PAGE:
Wrapped up in this is also any negative beliefs about ourselves we may have developed over time and that we seek to remedy and hide. Often, when we are getting angry the energy that is escaping from us in a torrent of abuse is that of “ you must think I’m stupid/ugly/ useless/unworthy (circle as appropriate) “ to name just a few. These are our own negative self beliefs coming to the surface and, in the moment, causing extreme anxiety, which we cover up with anger.
If our sense of self esteem is not 100% healthy then it is easy to feel vulnerable and really easy to cover that up with anger.
I am not going to suggest what I may be able to see about John Bercow’s self esteem because it is not my place and I do not have enough information. Suffice to say, the bear pit that is politics in this country must wear an individual’s esteem down over time.
Unhealthy anger is all about power. I feel powerless and helpless and my way of regaining or strengthening my power is to be angry. It’s not subtle but in the moment it feels like it works. As John Bercow is discovering this does not always work and it can backfire. Many of my clients have experienced those moments where they let go with both barrels and immediately realised in that one action they have just let go of any power they had.
Of course bullying is also about power so where do the two meet or combine. I can be angry and discover that my anger gets things done for me and influences others. I may not like it but if it happens often enough I can become a little addicted to it and it can at least become habitual. It can become my default influencing style. It shows a lack of control.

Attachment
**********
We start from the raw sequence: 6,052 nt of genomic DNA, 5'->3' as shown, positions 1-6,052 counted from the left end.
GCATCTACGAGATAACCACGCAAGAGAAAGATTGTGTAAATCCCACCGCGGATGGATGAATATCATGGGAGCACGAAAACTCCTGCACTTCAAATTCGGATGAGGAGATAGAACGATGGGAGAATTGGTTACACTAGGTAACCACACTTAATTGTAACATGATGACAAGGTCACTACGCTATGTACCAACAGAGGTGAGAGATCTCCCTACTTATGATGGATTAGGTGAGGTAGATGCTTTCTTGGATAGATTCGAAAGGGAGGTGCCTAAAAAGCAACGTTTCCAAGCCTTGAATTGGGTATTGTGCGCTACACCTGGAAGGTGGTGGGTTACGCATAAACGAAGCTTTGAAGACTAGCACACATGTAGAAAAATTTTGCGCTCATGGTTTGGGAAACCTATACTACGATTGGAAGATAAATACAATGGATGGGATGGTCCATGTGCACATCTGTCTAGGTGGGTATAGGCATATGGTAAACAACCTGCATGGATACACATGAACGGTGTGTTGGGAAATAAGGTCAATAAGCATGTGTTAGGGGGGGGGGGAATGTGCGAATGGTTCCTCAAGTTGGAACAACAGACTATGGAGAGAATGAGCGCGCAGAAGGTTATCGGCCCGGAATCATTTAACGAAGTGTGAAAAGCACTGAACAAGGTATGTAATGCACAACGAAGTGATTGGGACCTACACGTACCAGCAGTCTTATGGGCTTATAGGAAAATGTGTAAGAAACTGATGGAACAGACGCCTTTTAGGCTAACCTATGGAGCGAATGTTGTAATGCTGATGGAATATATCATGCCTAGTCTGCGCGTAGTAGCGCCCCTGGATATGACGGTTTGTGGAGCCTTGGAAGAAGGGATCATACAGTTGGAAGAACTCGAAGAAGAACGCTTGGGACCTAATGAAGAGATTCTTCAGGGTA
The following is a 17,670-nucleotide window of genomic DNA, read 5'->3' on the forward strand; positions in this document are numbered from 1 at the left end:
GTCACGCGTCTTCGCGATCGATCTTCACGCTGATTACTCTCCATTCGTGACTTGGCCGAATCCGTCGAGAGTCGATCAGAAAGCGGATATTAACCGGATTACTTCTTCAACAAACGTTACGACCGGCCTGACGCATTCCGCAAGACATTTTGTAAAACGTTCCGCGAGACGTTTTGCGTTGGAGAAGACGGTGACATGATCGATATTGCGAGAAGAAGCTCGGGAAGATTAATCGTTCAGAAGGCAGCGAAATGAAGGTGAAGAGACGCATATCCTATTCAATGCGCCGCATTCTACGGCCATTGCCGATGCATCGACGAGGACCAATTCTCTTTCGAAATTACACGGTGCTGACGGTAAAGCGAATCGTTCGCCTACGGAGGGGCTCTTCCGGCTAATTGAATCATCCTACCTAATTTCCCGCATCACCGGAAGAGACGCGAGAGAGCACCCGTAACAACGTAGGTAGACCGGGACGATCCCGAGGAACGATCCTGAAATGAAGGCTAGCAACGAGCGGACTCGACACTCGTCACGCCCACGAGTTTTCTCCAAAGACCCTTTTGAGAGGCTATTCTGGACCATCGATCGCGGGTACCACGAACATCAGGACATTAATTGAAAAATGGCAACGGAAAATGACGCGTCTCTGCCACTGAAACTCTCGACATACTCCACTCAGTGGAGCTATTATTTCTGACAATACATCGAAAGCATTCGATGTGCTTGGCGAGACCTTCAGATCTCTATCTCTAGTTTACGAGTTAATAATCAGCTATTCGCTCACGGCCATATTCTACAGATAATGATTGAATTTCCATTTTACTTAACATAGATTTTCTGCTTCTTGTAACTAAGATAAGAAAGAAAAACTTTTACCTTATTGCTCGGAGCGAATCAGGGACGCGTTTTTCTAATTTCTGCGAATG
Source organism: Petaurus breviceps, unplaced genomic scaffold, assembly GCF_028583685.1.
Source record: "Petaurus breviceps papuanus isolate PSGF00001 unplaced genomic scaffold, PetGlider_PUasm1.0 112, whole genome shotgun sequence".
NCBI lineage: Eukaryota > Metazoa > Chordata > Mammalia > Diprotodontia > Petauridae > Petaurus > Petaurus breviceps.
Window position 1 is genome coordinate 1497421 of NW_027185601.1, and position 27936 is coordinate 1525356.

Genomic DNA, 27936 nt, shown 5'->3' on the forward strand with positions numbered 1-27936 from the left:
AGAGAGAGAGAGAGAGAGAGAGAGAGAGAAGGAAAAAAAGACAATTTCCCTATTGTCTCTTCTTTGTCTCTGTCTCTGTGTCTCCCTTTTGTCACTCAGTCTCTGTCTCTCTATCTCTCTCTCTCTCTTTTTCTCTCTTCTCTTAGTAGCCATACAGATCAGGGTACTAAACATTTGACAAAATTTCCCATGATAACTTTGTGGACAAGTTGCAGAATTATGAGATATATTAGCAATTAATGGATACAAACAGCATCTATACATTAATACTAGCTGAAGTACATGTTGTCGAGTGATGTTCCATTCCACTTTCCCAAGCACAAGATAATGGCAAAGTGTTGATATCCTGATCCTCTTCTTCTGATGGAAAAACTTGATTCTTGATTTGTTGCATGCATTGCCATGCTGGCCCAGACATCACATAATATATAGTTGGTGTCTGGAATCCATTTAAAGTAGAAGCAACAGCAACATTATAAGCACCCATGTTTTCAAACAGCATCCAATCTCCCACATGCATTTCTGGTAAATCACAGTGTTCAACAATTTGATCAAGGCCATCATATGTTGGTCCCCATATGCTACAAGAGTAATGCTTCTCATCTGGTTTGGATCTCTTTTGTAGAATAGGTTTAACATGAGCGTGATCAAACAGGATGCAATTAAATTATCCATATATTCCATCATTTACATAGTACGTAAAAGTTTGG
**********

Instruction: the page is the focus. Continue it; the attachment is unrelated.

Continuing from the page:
A bully will use anger systematically. They will set out to use power, influence and if necessary anger to get their way. This does not make them an angry person it makes them a bully.
Where the two can become merged is that of habitual use of anger as an influencing style. The one thing that angry people and bullies really have in common is that they do it because they can. When power in a relationship is unequal and that power is exerted over the weaker person continually then that is bullying. If an individual gets angry and no one stands up to them, or worse they get their own way after all, then a change to the power in the relationship can happen and anger becomes the tool to get what they want.
So whether John Bercow is simply someone who gets angry too often or if he is a bully both may be happening because he gets away with it.
It would appear from this perspective as if he is about to find out he cannot get away with it.
Our speaker is likely to be under considerable levels of stress and have regular challenges to his self esteem, as do all politicians. These factors may explain some of his behaviour but they certainly do not excuse them.
He may be a sinister systematic bully or he may simply be someone who has been allowed to get away with unprofessional conduct for too long. Of course, he could be innocent of all the charges that have been made in the press.
I along with may others will be watching with interest to see how history writes the result of this one.
If you are having episodes of anger and are concerned about your impact on others, or you are being accused of being a bully feel free to call 07850 614 042 or email firstname.lastname@example.org and book a confidential chat to see what your options are.